Has someone studied this?  I did a quick search on the Internet and found that someone has.  In 1982, Richard Palmer et al. published a paper where they discovered that barnacles (Balanus glandula, the same species shown in these photographs) withdrew and stayed closed longer in response to predators compared to non-predators.

But Short-spined Sea Stars do eat barnacles.  So why was the barnacle in my picture still out feeding?

I don't know the answer, but it was fun to wonder about.

Sunday, November 9, 2014


Here's a mystery close-up for you.  Can you guess what this is?

If you'd like to see a little more, scroll to the next image:

Perhaps you have some ideas now?  If not, I'll zoom out one more time.  Warning: The next picture will reveal most of the animal:

Those wonderful spines belong to a brittle star known as Ophiothrix spiculata, sometimes called a Glass-spined Brittle Star.  Eric spotted it among the rocks in the intertidal zone last week.  This is the first time we've seen this species in Sonoma County.

The jagged edges of the spines are an important characteristic for identifying this species.  (The smaller spines along the edges of the larger spines are formally called spinelets.)  Ophiothrix spiculata belongs to a family of brittle stars that's primarily tropical in distribution.  It ranges from about San Mateo County to the Galapagos Islands.  There's a record from Victoria, B.C., but otherwise it seems most sightings are from Moss Beach and south.  It can be abundant in southern California.

The arms are usually very long, but this species is prone to autotomizing dropping its arms (often in self defense, e.g., to escape a predator).  This individual had lost the tips of its arms, but it was regrowing them.  Here's a picture from the field:

One more fun fact about the Glass-spined Brittle Star.  Those spinelets come in handy when feeding.  After suspended particles in the water are trapped on the spines, the tubefeet wipe them off and move the food particles to the mouth on the underside of the disc.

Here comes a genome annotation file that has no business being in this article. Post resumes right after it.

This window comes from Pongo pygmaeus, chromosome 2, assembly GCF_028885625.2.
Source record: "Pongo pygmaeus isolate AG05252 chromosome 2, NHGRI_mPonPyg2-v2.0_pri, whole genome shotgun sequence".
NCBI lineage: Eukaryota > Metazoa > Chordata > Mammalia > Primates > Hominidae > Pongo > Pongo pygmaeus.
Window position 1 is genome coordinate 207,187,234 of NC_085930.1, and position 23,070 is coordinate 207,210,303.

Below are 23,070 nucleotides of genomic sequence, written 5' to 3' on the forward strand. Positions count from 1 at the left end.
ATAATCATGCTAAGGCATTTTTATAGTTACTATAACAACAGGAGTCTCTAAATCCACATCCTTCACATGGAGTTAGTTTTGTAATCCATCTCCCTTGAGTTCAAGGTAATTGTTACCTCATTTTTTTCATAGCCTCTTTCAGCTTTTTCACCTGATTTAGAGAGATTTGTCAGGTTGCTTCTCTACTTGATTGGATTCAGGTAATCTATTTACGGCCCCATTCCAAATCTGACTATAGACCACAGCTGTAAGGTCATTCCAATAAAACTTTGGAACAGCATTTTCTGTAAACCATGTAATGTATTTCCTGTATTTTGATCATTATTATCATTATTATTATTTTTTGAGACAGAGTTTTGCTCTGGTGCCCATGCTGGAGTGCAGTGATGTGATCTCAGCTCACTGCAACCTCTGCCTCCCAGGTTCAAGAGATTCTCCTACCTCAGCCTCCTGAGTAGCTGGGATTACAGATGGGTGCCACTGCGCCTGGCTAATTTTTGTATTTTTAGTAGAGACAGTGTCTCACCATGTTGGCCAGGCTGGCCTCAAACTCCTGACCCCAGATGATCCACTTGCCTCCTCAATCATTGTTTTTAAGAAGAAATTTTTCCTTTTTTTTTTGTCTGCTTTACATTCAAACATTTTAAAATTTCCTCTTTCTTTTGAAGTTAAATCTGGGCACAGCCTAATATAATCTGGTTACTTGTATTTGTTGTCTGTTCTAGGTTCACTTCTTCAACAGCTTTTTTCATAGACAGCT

Friday, November 7, 2014

Curved needles

On 5 November, Emily e-mailed that she had found more pteropods, or sea butterflies — and this time it looked like a different species (i.e., not Hyalocylis striata, the pteropod she identified in September).

These animals were from a plankton tow about 24 km (15 miles) off Bodega Head.

Emily noticed that the shell was smooth and the wings had a different shape and were of different proportions.

When we looked under high magnification, we could see those characteristics.  We also noticed that the wings had two very intriguing features something that looked like small "hooks" about halfway along the inside edge of each wing and two oval rough patches in the middle of each wing just below those "hooks."

After consulting a few sources, we believe this is Creseis virgula.  We've seen one common name for it — Curved Needle Pteropod. 

I was excited to find an older drawing of this species which matched perfectly with what we were seeing:

Modified from Tesch, J.J.  1946.  The Thecosomatous Pteropods. I. The Atlantic.  Dana-Reports, 28, pp. 1-82.

We learned that the "hooks" are wing protrusions and the "rough patches" are ciliated fields.  This pteropod feeds by capturing suspended food particles in a large mucous net.  The ciliated fields aid in hauling in the mucous net.